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Sunderland set to sell Charlie Hurley Centre: Will the sale help to remove Ellis Short as owner?

With less debt to consider, will interested parties now flock back to the club in search of a deal?

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As noted earlier this week on Roker Report, a recent document released by the club on Companies House has raised eyebrows among Sunderland fans. The document is a registration of a charge between the club, SBC (the bank we owe much of our debt to), and Story Homes.

The document discusses a plot of land - believed to be the former Charlie Hurley centre - that Sunderland AFC are keen to sell to Story Homes. The charge, however, suggests that the proceeds from this potential future sale could be transferred directly to SBC should the deal go ahead.

Unfortunately, Roker Report don’t quite have the budget to retain the services of Sunderland’s top lawyers, and as such we weren’t entirely sure what the charge meant in its entirety. Subsequently, we turned to Twitter and received the advice of a legal professional who explained to us that the terms put forward in the charge seem a done-deal rather than collateral in case we can’t make payments.

The club will likely use this to either remove a chunk of the debt, or to help with renegotiating the loan - something Martin Bain has suggested might be an option.

But moving forward, could this potential sale of land help hasten Ellis Short’s desire to sell the club?

Sunderland v Everton - Premier League Photo by Alex Livesey/Getty Images

Potentially, yes.

You see, when we were a Premier League side, it would have taken a billionaire to buy the club. The land in question here would have had more potential value to a prospective buyer then because they’d have the money to redevelop the land themselves - boosting profits.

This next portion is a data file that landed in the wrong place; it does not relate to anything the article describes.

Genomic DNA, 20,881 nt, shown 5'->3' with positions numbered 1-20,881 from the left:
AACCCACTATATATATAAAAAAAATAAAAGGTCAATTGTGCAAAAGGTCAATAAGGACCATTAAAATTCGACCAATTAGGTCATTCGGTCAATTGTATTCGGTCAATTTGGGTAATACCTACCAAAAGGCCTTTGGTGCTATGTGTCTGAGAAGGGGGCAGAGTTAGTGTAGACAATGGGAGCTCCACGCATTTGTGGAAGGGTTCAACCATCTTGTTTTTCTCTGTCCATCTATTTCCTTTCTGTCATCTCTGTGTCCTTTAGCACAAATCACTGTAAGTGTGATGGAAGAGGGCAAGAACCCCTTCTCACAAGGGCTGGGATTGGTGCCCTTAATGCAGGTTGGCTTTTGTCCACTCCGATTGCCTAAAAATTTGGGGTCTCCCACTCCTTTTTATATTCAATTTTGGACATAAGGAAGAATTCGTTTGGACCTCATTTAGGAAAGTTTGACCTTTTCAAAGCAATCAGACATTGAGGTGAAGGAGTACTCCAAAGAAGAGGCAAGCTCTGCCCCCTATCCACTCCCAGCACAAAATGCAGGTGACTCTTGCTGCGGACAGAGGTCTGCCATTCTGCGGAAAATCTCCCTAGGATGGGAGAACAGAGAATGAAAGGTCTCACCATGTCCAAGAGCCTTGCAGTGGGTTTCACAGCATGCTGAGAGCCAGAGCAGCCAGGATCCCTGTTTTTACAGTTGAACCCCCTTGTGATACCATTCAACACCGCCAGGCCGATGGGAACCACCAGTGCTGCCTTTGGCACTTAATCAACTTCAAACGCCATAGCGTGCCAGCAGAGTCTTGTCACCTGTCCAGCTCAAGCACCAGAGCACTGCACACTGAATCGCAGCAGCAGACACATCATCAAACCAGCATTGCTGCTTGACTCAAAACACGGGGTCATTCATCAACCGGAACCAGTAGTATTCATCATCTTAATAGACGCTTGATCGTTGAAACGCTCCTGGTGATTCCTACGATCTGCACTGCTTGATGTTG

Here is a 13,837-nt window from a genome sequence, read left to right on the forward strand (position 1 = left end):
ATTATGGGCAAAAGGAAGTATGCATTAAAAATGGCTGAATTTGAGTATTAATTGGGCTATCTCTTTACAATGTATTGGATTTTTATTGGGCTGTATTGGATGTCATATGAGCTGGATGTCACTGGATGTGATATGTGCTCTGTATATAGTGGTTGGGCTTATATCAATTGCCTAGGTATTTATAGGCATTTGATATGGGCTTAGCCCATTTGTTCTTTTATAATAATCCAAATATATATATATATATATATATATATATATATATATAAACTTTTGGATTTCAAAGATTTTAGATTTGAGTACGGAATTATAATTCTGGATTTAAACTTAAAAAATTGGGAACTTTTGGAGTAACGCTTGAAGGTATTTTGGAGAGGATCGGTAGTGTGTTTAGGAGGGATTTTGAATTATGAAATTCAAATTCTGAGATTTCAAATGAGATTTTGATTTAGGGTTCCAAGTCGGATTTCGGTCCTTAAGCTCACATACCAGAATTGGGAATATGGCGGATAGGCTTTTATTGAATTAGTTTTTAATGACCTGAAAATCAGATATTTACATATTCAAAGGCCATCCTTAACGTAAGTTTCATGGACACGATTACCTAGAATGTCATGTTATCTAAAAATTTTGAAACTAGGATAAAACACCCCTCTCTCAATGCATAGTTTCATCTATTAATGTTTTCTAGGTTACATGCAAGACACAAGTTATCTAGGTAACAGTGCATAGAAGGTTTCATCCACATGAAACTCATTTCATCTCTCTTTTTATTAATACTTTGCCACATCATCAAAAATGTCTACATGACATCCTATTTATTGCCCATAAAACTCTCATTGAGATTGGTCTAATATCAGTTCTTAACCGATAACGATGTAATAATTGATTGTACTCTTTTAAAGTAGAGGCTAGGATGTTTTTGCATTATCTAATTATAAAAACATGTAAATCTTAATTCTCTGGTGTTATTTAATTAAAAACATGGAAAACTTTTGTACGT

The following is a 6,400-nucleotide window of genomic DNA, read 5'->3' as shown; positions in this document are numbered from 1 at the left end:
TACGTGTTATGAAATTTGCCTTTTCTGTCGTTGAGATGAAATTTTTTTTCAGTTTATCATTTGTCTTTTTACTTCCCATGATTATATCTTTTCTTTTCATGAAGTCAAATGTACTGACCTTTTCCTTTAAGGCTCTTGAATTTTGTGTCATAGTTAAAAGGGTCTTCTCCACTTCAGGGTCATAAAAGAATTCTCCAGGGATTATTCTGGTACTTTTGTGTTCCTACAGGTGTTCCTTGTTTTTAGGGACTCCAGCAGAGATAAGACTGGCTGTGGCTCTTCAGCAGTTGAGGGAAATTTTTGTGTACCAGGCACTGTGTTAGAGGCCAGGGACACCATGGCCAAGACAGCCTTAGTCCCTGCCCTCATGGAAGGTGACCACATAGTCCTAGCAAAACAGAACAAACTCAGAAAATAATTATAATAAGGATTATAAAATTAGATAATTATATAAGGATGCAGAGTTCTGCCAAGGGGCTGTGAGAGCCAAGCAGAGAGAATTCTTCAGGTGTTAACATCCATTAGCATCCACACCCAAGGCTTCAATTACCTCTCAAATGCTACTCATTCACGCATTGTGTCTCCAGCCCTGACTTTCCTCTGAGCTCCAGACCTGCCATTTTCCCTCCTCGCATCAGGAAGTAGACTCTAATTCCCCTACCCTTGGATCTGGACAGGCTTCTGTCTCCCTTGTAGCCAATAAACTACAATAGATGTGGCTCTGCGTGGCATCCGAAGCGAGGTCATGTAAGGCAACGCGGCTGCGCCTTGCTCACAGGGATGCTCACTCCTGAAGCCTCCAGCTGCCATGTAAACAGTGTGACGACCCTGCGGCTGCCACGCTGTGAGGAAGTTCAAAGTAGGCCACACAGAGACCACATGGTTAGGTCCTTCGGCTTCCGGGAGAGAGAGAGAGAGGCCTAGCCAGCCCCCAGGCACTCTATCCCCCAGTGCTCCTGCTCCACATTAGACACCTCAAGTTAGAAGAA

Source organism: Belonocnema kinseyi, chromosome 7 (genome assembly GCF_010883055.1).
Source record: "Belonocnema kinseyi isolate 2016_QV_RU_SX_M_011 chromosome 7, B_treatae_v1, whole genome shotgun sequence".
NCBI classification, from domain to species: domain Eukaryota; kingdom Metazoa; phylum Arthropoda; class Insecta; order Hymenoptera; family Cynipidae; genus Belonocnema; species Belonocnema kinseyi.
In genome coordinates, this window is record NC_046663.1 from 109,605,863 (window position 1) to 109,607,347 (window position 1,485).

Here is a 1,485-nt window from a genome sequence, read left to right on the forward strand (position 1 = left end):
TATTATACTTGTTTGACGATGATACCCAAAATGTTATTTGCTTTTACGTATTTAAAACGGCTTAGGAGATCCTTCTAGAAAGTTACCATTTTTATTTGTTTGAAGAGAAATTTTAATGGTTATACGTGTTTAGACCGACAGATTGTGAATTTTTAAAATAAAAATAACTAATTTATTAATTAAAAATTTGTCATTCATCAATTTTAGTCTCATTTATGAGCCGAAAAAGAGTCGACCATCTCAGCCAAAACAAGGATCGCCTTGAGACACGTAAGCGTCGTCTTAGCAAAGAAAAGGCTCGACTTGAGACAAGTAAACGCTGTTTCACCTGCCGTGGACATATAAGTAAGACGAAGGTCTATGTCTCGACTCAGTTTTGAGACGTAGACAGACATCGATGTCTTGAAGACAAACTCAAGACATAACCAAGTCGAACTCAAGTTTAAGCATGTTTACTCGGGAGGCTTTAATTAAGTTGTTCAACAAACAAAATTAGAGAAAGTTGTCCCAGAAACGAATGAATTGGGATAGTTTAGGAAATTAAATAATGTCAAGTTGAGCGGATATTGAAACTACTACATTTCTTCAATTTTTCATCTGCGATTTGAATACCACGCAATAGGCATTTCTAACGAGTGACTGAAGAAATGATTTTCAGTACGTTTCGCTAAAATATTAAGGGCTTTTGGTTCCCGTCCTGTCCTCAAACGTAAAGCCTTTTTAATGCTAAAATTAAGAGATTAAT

However, selling the land now, and potentially helping to pay down the outrageous external debt, is far more valuable to the kind of groups interested in buying a club on its way into League One.

Interested parties will now likely be keen on pushing ahead with a move that could well allow them to offer more money to buy the club from Short if the debt-levels have been reduced by some measure.

The new owners would still need to cover serious losses - likely close to £20 million per season - and reinvest in a struggling side; however, they wouldn’t have to contend with so much eye-watering external debt - one that comes with interest fees in the millions.

Sunderland v Tottenham Hotspur - Premier League Photo by Jan Kruger/Getty Images

The next several weeks will be intriguing moving forward. With fresh financial movement at the club signalling a willingness to make deals to help reduce debts, potential buyers will now likely be keen to sit down with the club again and re-discuss terms relating to a potential sale.

Several groups are rumoured to be interested in purchasing the club, though no real concrete information is readily available - likely at the club’s request. Today’s news, however, will certainly have piqued their collective interest, so expect rumours and whispers to go into overdrive.

That being said, fans still need to remain cautious in what they wish for. New ownership needs to have the best interests of the club and the community at heart. Of all the interested parties, one of them must surely be in it for the right reasons - fans must rally behind that cause and look toward a brighter future.

We need a plan moving forward, a vision and a strategy focused on steady growth and self-sustainability. New ownership must reflect those needs.

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